People have always sought to tackle the problems of the cities in which they live. With the emergence of highly-advanced information and communications technologies (ICT) in the 21st century, the concept of the “smart city” has been formed.
Since 70% of the world’s population will live in cities by 2050, it is certainly a concept pertinent to cities, governments, businesses, investors, and citizens alike. A “smart city” is a city that uses technologies embedded in roadways, buildings, and grids to offer sustainable solutions for community services. Because no one has more information about a city than the city itself.
Public administration archives retain geographic data, statistics and research results, and every day they accumulate new ones on the age of population, construction projects, the opening of new businesses, green spaces. All this information can be of great use to administrations: it allows them to make a more efficient planning, to save money for taxpayers and offer better services. All data collected is used to improve these services, which are used by both the city (transport optimization, rapid emergency response, water and waste management) and citizens (traffic maps, crime reports, bus stop locations). Smart cities feature progressive infrastructure and communications, bringing with them the ability to offer viable solutions to the real challenges of life in the 21st century and beyond. Besides efficient, a smart city also seeks to be attractive and fun.
Let’s take an example. Helsinki – which is also the leader of the “Open & Agile Smart Cities (OASC)” initiative, gathering cities from all over the world in order to define the basis for interoperability and standardization of future “smart city” data’s, even thanks to FIWARE – it is now one of the smartest cities in Europe, thanks to the recent decision of its administration to start a massive use of the open data (which is all the information in some way already present in the archives) to make the Finnish capital a much better place to live in. But it’s not always been like that.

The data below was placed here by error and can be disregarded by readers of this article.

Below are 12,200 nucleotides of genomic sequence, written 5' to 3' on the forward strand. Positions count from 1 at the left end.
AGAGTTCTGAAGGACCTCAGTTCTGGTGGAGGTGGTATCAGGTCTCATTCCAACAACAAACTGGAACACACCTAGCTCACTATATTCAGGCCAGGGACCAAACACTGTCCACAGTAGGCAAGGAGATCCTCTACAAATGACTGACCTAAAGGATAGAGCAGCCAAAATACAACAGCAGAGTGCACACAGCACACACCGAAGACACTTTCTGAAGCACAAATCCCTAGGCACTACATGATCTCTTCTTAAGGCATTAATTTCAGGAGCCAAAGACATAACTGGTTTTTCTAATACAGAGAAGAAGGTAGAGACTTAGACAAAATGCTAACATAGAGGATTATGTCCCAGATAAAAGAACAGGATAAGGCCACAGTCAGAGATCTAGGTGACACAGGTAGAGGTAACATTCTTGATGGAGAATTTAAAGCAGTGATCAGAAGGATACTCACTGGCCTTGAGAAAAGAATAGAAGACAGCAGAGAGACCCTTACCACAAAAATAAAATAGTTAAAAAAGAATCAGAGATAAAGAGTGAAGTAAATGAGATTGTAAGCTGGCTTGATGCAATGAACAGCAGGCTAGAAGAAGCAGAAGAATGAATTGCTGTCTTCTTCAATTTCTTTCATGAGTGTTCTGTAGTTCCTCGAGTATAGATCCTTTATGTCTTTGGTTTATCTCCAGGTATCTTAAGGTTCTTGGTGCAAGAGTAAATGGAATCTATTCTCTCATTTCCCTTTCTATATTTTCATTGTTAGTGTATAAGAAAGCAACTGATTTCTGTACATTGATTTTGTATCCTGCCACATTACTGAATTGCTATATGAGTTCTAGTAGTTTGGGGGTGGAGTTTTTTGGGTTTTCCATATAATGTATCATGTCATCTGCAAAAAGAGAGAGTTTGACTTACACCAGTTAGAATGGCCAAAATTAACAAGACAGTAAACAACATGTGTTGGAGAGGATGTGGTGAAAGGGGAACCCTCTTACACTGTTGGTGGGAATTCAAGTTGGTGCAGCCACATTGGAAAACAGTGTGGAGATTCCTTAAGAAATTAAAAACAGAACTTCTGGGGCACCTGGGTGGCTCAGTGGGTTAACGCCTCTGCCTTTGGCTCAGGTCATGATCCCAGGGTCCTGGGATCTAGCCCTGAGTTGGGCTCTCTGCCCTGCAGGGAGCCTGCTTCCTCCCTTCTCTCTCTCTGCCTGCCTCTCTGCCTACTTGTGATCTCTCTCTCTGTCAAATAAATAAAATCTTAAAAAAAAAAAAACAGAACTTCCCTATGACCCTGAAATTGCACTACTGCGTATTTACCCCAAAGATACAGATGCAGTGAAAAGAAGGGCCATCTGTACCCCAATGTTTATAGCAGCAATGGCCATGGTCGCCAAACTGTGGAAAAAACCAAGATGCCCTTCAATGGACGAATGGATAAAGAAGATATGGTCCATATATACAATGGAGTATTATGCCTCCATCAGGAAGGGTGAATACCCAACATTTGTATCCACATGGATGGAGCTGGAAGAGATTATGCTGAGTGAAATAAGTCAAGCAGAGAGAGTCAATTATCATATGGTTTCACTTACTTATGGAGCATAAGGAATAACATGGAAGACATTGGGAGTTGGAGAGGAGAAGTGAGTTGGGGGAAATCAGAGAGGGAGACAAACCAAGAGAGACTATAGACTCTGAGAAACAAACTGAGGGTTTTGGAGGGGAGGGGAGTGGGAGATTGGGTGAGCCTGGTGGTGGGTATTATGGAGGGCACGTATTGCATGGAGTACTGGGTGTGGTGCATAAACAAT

Until not long ago, despite endemic habit to a rigid climate, Helsinki inhabitants did not know what to expect after a heavy overnight snowfall. Would the snowplough pass in time to allow them to reach their place of work? Since the winter of 2015, however, there is no need to speculate: the City of Helsinki has equipped its vehicles with transmitters that indicate their location on a digital map. So everyone can find out where the nearest snowplough is in that very moment, which itinerary is following and even if they are clearing the bike path or spreading salt on it. The same principle works to follow in real time the location of all public transport in the city, but the examples – not only related to Helsinki – can go on forever and include the real-time situation of traffic and pollution, precise and fundamental guidelines for the visually impaired, various parking payments and services via smartphone, and so on.
The European champions of innovation are medium to small cities (between 100 thousand and 500 thousand inhabitants) in the north – on the first five places we find Luxembourg, Aarhus in Denmark, Turku in Finland, Aalborg and Odense, in Denmark – but the trend is exponentially rising, and eight major cities, including Rome, Barcelona and Istanbul, are moving fast towards a “smart direction”, even if each one is focusing on a specific sector, such as tourism or mobility. Because open data – that are the basis of the “smart cities” – also have the effect of increasing the capacity of an area to activate business, and if a company uses the data to improve services offered to a customer or a startup uses it to develop an application, tax revenue increases, as well as it does the transparency of any operation, since the open data – including those related to administrations investments – can be consulted by anyone at any moment.